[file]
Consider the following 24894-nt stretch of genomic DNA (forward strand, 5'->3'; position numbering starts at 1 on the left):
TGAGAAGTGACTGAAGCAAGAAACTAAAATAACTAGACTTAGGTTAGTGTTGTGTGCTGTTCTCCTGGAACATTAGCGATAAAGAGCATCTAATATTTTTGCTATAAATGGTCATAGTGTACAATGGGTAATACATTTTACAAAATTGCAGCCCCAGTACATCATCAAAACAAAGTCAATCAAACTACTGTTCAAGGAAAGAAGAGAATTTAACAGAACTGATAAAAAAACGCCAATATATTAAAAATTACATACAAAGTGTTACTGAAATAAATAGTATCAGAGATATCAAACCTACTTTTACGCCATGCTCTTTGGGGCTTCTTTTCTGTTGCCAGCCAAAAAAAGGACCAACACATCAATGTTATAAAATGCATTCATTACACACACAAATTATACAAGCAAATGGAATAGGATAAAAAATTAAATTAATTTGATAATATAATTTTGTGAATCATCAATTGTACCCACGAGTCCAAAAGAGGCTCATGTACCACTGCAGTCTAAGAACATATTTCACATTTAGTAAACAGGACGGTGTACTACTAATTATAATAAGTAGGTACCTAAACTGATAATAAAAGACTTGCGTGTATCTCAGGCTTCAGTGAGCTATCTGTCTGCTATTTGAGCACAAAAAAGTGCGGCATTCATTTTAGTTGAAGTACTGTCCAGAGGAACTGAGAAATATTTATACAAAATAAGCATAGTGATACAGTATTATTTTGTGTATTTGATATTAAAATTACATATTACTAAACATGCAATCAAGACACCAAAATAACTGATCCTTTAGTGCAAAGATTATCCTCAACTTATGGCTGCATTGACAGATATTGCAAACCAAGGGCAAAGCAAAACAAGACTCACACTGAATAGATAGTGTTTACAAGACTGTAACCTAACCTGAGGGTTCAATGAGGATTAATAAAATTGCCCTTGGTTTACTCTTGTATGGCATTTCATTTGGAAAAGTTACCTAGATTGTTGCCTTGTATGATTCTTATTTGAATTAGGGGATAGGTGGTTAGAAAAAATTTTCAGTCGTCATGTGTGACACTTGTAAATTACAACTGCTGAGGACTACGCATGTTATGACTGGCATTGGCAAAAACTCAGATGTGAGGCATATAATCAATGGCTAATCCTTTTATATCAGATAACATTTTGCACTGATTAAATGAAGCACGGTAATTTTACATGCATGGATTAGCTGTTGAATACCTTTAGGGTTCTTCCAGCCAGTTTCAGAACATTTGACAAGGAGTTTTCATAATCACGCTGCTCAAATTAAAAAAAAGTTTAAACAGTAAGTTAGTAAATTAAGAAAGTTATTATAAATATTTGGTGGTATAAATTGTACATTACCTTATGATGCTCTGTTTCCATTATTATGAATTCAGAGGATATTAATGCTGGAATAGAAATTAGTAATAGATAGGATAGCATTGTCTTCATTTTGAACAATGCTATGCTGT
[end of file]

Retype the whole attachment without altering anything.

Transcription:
Consider the following 24894-nt stretch of genomic DNA (forward strand, 5'->3'; position numbering starts at 1 on the left):
TGAGAAGTGACTGAAGCAAGAAACTAAAATAACTAGACTTAGGTTAGTGTTGTGTGCTGTTCTCCTGGAACATTAGCGATAAAGAGCATCTAATATTTTTGCTATAAATGGTCATAGTGTACAATGGGTAATACATTTTACAAAATTGCAGCCCCAGTACATCATCAAAACAAAGTCAATCAAACTACTGTTCAAGGAAAGAAGAGAATTTAACAGAACTGATAAAAAAACGCCAATATATTAAAAATTACATACAAAGTGTTACTGAAATAAATAGTATCAGAGATATCAAACCTACTTTTACGCCATGCTCTTTGGGGCTTCTTTTCTGTTGCCAGCCAAAAAAAGGACCAACACATCAATGTTATAAAATGCATTCATTACACACACAAATTATACAAGCAAATGGAATAGGATAAAAAATTAAATTAATTTGATAATATAATTTTGTGAATCATCAATTGTACCCACGAGTCCAAAAGAGGCTCATGTACCACTGCAGTCTAAGAACATATTTCACATTTAGTAAACAGGACGGTGTACTACTAATTATAATAAGTAGGTACCTAAACTGATAATAAAAGACTTGCGTGTATCTCAGGCTTCAGTGAGCTATCTGTCTGCTATTTGAGCACAAAAAAGTGCGGCATTCATTTTAGTTGAAGTACTGTCCAGAGGAACTGAGAAATATTTATACAAAATAAGCATAGTGATACAGTATTATTTTGTGTATTTGATATTAAAATTACATATTACTAAACATGCAATCAAGACACCAAAATAACTGATCCTTTAGTGCAAAGATTATCCTCAACTTATGGCTGCATTGACAGATATTGCAAACCAAGGGCAAAGCAAAACAAGACTCACACTGAATAGATAGTGTTTACAAGACTGTAACCTAACCTGAGGGTTCAATGAGGATTAATAAAATTGCCCTTGGTTTACTCTTGTATGGCATTTCATTTGGAAAAGTTACCTAGATTGTTGCCTTGTATGATTCTTATTTGAATTAGGGGATAGGTGGTTAGAAAAAATTTTCAGTCGTCATGTGTGACACTTGTAAATTACAACTGCTGAGGACTACGCATGTTATGACTGGCATTGGCAAAAACTCAGATGTGAGGCATATAATCAATGGCTAATCCTTTTATATCAGATAACATTTTGCACTGATTAAATGAAGCACGGTAATTTTACATGCATGGATTAGCTGTTGAATACCTTTAGGGTTCTTCCAGCCAGTTTCAGAACATTTGACAAGGAGTTTTCATAATCACGCTGCTCAAATTAAAAAAAAGTTTAAACAGTAAGTTAGTAAATTAAGAAAGTTATTATAAATATTTGGTGGTATAAATTGTACATTACCTTATGATGCTCTGTTTCCATTATTATGAATTCAGAGGATATTAATGCTGGAATAGAAATTAGTAATAGATAGGATAGCATTGTCTTCATTTTGAACAATGCTATGCTGT